Holmen offers a completely customised CLT range. Our custom solutions may be based entirely on CLT or combined with glulam or other construction components, for example.
CLT is a solid wood panel made from planed timber that is glued together, with every other layer rotated 90 degrees for increased dimensional stability. The result is a structural element with high strength and transverse stiffness in relation to its low weight. This creates opportunities for large spans and efficient methods of rapid assembly. The properties of CLT pave the way for a wealth of uses.
Efficient joints and large elements ensure speedy assembly and the material can be worked on using traditional hand tools. With its moisture buffering capabilities, CLT also contributes to a good indoor climate, while the mass timber structure provides good fire resistance.
CLT floor systems can be supplied with large spans, giving plenty of layout options and the choice of large, open spaces. CLT is designed to allow for efficient assembly and can be put to good use in mezzanine or residential floor systems.
CLT walls are usually chosen for their considerable load-bearing and stabilising capacity. CLT also has other good physical properties that benefit any building, such as sound insulation and fire resistance. In addition, the panel’s moisture buffering properties contribute towards a better, more consistent indoor climate.
CLT roof sheathing can be supplied as prefabricated elements that cover a large area and are finished with sheet metal or roof tiles. In this roof structure, the roof is used as a stabilising element, which means that no further stabilising panelling is needed.
CLT is a core part of Martinsons’ offer in halls, apartment blocks and offices.
CLT panels can, in principle, be used for the structural frame in buildings with the same spans and dimensions as concrete. However, the density of CLT is only a fifth of that of concrete and its elastic modulus is more than 10 times lower. This means that sound insulation is around 15 dB less effective for normal thicknesses within the range 100–250 mm.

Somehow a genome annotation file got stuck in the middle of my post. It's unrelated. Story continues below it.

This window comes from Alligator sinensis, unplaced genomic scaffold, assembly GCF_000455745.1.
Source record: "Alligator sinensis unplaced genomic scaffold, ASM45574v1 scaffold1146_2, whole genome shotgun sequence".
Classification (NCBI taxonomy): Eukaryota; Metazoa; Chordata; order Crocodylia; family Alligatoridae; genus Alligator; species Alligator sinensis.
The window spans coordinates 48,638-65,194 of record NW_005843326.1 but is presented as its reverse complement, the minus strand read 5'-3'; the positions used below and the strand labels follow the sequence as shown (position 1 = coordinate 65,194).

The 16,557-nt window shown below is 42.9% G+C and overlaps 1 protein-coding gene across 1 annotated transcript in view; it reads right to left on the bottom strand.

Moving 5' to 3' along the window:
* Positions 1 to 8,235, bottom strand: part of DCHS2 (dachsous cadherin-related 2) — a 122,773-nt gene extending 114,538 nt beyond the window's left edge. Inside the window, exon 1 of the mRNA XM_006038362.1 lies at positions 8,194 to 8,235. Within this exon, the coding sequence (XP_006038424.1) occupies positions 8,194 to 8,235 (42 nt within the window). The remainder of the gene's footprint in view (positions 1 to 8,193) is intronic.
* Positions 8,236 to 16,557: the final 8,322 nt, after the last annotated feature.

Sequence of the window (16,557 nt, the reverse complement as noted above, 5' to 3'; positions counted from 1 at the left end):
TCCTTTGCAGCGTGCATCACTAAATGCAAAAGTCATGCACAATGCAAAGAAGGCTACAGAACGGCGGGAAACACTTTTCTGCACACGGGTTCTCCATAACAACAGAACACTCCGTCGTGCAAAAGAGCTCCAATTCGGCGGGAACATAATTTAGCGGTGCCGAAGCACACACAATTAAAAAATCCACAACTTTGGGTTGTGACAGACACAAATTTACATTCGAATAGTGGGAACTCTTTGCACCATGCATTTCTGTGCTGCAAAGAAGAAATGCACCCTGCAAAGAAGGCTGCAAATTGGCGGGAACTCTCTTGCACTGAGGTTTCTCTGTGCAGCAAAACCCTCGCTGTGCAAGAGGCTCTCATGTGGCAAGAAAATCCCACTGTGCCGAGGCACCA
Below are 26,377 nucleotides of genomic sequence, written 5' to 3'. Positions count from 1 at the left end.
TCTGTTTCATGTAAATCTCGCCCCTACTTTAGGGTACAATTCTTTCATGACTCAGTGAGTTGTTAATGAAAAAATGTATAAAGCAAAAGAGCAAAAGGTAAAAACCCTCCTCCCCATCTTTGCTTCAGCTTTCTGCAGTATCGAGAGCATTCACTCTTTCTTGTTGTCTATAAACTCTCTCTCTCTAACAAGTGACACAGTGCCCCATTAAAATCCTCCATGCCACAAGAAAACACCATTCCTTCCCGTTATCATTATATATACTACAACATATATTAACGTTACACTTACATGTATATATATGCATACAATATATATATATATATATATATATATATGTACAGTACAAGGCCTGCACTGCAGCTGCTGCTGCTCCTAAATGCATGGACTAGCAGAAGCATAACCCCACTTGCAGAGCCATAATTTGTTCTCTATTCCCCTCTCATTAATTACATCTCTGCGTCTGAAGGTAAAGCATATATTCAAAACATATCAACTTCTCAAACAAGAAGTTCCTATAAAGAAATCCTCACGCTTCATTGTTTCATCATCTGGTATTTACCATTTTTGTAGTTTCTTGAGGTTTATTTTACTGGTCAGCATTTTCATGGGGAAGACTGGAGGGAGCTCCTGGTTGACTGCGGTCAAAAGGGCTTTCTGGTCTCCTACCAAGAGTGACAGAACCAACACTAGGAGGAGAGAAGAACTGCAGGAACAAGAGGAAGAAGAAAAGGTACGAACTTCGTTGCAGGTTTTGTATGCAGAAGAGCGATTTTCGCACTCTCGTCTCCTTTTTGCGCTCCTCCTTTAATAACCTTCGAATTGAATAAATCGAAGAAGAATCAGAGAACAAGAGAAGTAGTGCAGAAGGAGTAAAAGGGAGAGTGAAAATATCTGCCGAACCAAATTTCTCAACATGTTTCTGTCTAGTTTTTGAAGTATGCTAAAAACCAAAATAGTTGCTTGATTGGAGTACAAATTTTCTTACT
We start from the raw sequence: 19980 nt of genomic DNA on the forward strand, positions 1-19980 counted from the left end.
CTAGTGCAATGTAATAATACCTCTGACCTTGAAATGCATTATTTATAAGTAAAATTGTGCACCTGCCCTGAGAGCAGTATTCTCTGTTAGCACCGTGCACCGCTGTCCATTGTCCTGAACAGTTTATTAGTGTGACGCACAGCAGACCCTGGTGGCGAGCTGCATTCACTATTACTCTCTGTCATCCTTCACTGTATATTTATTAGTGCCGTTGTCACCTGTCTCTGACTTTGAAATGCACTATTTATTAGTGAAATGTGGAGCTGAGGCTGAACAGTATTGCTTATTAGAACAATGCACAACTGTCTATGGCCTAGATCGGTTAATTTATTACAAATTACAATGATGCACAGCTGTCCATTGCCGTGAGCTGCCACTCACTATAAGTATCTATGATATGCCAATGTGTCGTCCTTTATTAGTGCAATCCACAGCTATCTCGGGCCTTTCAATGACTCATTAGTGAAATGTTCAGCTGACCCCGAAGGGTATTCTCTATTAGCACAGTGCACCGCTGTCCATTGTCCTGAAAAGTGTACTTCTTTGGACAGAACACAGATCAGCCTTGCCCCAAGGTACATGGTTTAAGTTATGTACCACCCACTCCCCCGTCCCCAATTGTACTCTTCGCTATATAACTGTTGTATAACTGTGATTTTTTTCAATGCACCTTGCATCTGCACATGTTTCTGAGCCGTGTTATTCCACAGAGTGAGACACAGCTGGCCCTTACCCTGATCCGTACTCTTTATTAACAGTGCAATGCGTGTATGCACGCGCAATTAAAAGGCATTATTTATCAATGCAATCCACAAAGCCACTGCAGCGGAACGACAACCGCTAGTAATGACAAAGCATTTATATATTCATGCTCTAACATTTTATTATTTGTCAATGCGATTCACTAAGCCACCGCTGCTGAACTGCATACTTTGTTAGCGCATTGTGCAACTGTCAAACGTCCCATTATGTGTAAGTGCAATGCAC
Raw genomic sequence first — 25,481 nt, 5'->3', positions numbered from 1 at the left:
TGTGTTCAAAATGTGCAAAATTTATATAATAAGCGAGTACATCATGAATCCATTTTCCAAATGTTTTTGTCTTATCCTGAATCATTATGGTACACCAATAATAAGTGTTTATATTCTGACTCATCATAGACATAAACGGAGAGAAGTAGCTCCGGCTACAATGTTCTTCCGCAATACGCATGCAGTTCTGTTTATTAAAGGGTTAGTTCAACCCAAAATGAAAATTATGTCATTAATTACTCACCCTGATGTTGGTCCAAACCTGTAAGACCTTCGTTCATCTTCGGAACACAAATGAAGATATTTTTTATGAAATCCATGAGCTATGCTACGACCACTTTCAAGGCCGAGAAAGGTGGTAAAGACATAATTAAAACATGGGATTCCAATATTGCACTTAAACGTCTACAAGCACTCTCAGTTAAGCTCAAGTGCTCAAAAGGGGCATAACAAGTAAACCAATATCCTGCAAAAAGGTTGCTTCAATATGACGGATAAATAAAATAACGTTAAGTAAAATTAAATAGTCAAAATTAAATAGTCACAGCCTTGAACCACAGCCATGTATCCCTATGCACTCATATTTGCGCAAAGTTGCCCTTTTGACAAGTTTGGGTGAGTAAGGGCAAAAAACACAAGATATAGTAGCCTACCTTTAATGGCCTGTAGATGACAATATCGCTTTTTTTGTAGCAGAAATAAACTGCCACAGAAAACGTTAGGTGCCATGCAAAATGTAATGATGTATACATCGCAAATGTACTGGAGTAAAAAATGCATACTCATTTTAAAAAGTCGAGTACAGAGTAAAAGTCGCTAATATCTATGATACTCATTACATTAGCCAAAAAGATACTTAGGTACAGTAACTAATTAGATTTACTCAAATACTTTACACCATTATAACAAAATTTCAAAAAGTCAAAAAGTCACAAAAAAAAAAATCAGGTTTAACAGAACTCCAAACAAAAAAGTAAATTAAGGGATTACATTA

In offices, for example, where the thresholds are low, it will often be sufficient to cover the CLT with some form of cladding (plasterboard, for example). In apartment blocks, where the acoustic standards are higher, supplementary cladding of some kind is usually required. This might, for example, mean having double walls separating apartments, and a flooring or ceiling layer that complements the CLT floor system. More information can be found in The CLT Handbook from Swedish Wood and in Martinsons’ Brochure for apartment block structural systems.
CLT is regularly used as a framing material even where fire safety requirements are particularly tough, such as for residential buildings over four storeys high. In the event of a fire, the wood material could certainly begin to burn, but the dimensioning takes into account the penetration that occurs and the penetration rate takes into account the charred layer of thermal insulation that forms.
The fire safety class for load-bearing and separating building components, whatever their material, is broken down according to the functions: load-bearing capacity (R), integrity (E, seal against fire gases and flames), and insulating capacity (I, insulation relating to temperature rises on the side not exposed to fire). A time element such as 15, 30, 45, 60 or 90 minutes is then added to fully describe the requirements that a building component must meet. The numbers state the time in minutes that the building component will resist the effects of a standard fire without losing its load-bearing or fire separation function.
A surface material is defined as the visible outer part of a building’s structure that may be exposed in a fire’s early phase, with the surface material class indicating the capacity to prevent or delay flashover and development of smoke.
An untreated CLT panel meets surface material class D-s2,d0.
Where a higher class is required, there are various options, including finishing the CLT with a fireproofing paint or encasing it in a material of a higher surface material classification. Surface material class B-s1,d0 is a relatively common requirement, which is achieved via surface treatment or encasing with another material. Requirements concerning non-combustible finishes can be met using plaster or fireproofing paint.
Apartment blocks of 5–8 storeys are usually classed as Br1 buildings and tend to fall into fire safety class EI60, as well as R90 for a vertical supporting structure and R60 for floor systems. CLT panels in themselves are well able to perform a load-bearing and separating function, but to meet the requirements above and the requirements for surface materials in apartment blocks they are often clad in plasterboard.
Integrity E is met if two glue lines remain intact after a fire. Insulation I is achieved with just a few cm of CLT, which means that all of Holmen’s CLT panels fulfil the requirement.
Swedish Wood has more information on CLT and its fire safety performance.
The examples above are just some of the wide range of permutations that can be used. If you choose to add multiple layers of plasterboard, then slimmer CLT panels can be used. If you wish to use CLT for other fire safety classes or a different kind of sheet cladding, this can be worked out by Martinsons’ structural engineers.